EY
entrepreneurs
Leadership
celltrion
Kate Birch
3 min
From just US$45,000 capital in 2003 to a world-leading biopharma giant with revenues of US$1.69bn today, Seo JungJin is crowned EY World Entrepreneur 2021

Seo JungJin, founder of biopharma firm Celltrion, which most recently developed an antibody treatment for COVID-19, has been named the EY World Entrepreneur of the Year 2021, becoming the first South Korean in the award’s 21-year history.

Regarded as one of the world’s most prestigious business awards program for entrepreneurs, the EY Entrepreneur of the Year celebrates visionary and innovative leaders from across 60 countries who are transforming the world and fostering growth.

JungJin, who is now honoroary chairman of Celltrion Group, was up against a worthy cast of entrepreneurial competitors, taking the crown from among 45 award winners across 38 countries and territories.

Speaking during the virtual event, JungJin described his own interpretation of entrepreneurship as something that brings together “a group of people toward a common vision, embracing challenges as opportunities and committing oneself to contribute to the greater good”.

Why was JungJin crowned King Entrepreneur?

A South Korean native and now 63 years of age, JungJin founded biopharmaceutical firm Celltrion in 2003. In the nearly two decades since its founding, Celltrion has lived up to its goal of advancing health and welfare for all by developing ground-breaking drugs to treat autoimmune disease, various forms of cancer and, most recently, COVID-19.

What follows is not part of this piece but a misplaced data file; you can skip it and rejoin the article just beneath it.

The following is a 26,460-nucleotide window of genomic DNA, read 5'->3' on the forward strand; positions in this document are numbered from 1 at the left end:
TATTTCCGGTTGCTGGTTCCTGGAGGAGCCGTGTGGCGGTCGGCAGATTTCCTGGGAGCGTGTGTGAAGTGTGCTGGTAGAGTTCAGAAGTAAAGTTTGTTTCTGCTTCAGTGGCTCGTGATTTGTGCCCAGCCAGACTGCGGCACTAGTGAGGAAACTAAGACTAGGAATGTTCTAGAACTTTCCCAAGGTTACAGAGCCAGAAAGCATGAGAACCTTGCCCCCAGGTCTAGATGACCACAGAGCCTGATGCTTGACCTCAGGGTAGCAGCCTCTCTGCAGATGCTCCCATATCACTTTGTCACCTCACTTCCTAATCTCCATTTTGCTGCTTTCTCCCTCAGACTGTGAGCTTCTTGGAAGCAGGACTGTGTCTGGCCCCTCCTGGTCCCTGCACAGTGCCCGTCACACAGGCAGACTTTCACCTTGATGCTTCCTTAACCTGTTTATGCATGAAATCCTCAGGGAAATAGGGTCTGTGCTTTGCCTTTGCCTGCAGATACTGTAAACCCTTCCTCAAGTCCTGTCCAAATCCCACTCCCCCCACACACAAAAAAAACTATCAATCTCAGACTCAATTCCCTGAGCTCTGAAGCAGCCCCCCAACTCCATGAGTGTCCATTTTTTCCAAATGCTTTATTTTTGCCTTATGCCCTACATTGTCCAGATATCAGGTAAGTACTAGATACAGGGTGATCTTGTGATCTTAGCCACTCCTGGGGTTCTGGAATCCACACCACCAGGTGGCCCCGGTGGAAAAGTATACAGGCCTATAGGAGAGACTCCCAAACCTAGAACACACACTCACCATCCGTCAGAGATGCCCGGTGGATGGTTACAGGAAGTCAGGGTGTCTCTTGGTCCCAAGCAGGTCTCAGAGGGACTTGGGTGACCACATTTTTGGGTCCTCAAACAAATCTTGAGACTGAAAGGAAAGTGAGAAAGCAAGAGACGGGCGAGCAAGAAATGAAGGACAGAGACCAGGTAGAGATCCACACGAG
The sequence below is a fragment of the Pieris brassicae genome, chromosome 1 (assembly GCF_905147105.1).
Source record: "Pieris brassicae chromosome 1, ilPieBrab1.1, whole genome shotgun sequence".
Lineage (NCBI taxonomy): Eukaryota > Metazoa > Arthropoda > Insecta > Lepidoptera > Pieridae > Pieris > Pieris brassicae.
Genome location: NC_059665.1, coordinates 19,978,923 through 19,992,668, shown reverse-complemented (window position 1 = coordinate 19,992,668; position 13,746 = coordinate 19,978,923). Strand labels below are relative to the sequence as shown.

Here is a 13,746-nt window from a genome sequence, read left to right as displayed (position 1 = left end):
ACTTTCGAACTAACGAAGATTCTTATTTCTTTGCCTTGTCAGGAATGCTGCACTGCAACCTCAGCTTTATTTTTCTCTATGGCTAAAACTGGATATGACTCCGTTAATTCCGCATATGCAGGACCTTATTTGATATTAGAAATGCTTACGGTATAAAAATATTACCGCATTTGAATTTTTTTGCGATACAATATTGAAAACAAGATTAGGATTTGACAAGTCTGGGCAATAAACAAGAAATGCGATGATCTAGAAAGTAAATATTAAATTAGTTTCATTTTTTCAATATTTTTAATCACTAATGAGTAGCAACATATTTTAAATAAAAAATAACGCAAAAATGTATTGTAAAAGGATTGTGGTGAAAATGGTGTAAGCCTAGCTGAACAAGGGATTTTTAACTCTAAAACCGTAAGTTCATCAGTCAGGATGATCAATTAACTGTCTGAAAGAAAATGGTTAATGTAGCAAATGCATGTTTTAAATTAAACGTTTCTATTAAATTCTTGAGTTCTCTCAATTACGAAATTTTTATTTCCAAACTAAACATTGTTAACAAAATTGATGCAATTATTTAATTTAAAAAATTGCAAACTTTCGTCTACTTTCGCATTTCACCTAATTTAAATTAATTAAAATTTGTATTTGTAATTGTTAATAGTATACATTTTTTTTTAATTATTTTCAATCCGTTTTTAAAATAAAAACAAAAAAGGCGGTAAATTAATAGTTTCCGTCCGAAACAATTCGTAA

The company, which JungJin started with just US$45,000 and five of his colleagues, has since growth to more than 2,1000 employees with sales permits in more than 90 countries and revenues exceeding US$1.69bn.

According to the panel, JungJin’s story is a shining example of the power of an unstoppable entrepreneur to change the world with the pandel moved by both his incredible story and his purpose-driven leadership, innovative mindset and entrepreneurial spirit.

Described by the chair of the EY judging panel Rosaleen Blair as “representing everything an unstoppable should be” from taking on the world’s biggest health care challenges to consistently creating long-term value for his company, JungJin’s story is one of incredible tenacity and perseverance that the judging panel felt most represented the entrepreneurial spirit.